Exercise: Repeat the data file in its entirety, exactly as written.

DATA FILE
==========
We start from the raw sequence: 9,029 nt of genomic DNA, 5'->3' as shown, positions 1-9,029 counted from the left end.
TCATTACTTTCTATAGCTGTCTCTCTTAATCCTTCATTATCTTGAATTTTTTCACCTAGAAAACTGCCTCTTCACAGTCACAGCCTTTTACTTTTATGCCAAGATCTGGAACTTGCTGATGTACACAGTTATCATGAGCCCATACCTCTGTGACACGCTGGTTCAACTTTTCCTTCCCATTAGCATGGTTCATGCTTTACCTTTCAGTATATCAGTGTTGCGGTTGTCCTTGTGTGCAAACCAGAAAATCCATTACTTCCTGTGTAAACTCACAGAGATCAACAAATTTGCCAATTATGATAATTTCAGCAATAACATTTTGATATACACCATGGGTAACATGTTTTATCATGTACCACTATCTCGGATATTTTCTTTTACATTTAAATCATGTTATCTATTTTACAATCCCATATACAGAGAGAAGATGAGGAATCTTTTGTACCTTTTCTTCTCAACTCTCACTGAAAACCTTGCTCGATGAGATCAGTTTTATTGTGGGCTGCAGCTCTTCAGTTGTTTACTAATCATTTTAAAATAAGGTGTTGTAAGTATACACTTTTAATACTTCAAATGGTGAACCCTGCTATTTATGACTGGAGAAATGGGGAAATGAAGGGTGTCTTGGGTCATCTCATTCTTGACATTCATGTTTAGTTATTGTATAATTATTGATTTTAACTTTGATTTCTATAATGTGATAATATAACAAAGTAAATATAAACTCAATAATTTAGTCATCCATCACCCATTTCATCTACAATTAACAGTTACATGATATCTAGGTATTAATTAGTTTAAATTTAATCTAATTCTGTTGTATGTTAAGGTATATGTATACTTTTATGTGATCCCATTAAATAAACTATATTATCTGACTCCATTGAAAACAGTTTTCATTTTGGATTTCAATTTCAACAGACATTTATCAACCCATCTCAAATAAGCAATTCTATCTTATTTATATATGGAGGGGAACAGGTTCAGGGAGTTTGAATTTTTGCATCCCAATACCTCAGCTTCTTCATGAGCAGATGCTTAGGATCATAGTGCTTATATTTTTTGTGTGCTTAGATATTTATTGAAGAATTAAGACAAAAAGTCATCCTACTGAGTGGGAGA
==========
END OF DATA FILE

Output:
We start from the raw sequence: 9,029 nt of genomic DNA, 5'->3' as shown, positions 1-9,029 counted from the left end.
TCATTACTTTCTATAGCTGTCTCTCTTAATCCTTCATTATCTTGAATTTTTTCACCTAGAAAACTGCCTCTTCACAGTCACAGCCTTTTACTTTTATGCCAAGATCTGGAACTTGCTGATGTACACAGTTATCATGAGCCCATACCTCTGTGACACGCTGGTTCAACTTTTCCTTCCCATTAGCATGGTTCATGCTTTACCTTTCAGTATATCAGTGTTGCGGTTGTCCTTGTGTGCAAACCAGAAAATCCATTACTTCCTGTGTAAACTCACAGAGATCAACAAATTTGCCAATTATGATAATTTCAGCAATAACATTTTGATATACACCATGGGTAACATGTTTTATCATGTACCACTATCTCGGATATTTTCTTTTACATTTAAATCATGTTATCTATTTTACAATCCCATATACAGAGAGAAGATGAGGAATCTTTTGTACCTTTTCTTCTCAACTCTCACTGAAAACCTTGCTCGATGAGATCAGTTTTATTGTGGGCTGCAGCTCTTCAGTTGTTTACTAATCATTTTAAAATAAGGTGTTGTAAGTATACACTTTTAATACTTCAAATGGTGAACCCTGCTATTTATGACTGGAGAAATGGGGAAATGAAGGGTGTCTTGGGTCATCTCATTCTTGACATTCATGTTTAGTTATTGTATAATTATTGATTTTAACTTTGATTTCTATAATGTGATAATATAACAAAGTAAATATAAACTCAATAATTTAGTCATCCATCACCCATTTCATCTACAATTAACAGTTACATGATATCTAGGTATTAATTAGTTTAAATTTAATCTAATTCTGTTGTATGTTAAGGTATATGTATACTTTTATGTGATCCCATTAAATAAACTATATTATCTGACTCCATTGAAAACAGTTTTCATTTTGGATTTCAATTTCAACAGACATTTATCAACCCATCTCAAATAAGCAATTCTATCTTATTTATATATGGAGGGGAACAGGTTCAGGGAGTTTGAATTTTTGCATCCCAATACCTCAGCTTCTTCATGAGCAGATGCTTAGGATCATAGTGCTTATATTTTTTGTGTGCTTAGATATTTATTGAAGAATTAAGACAAAAAGTCATCCTACTGAGTGGGAGA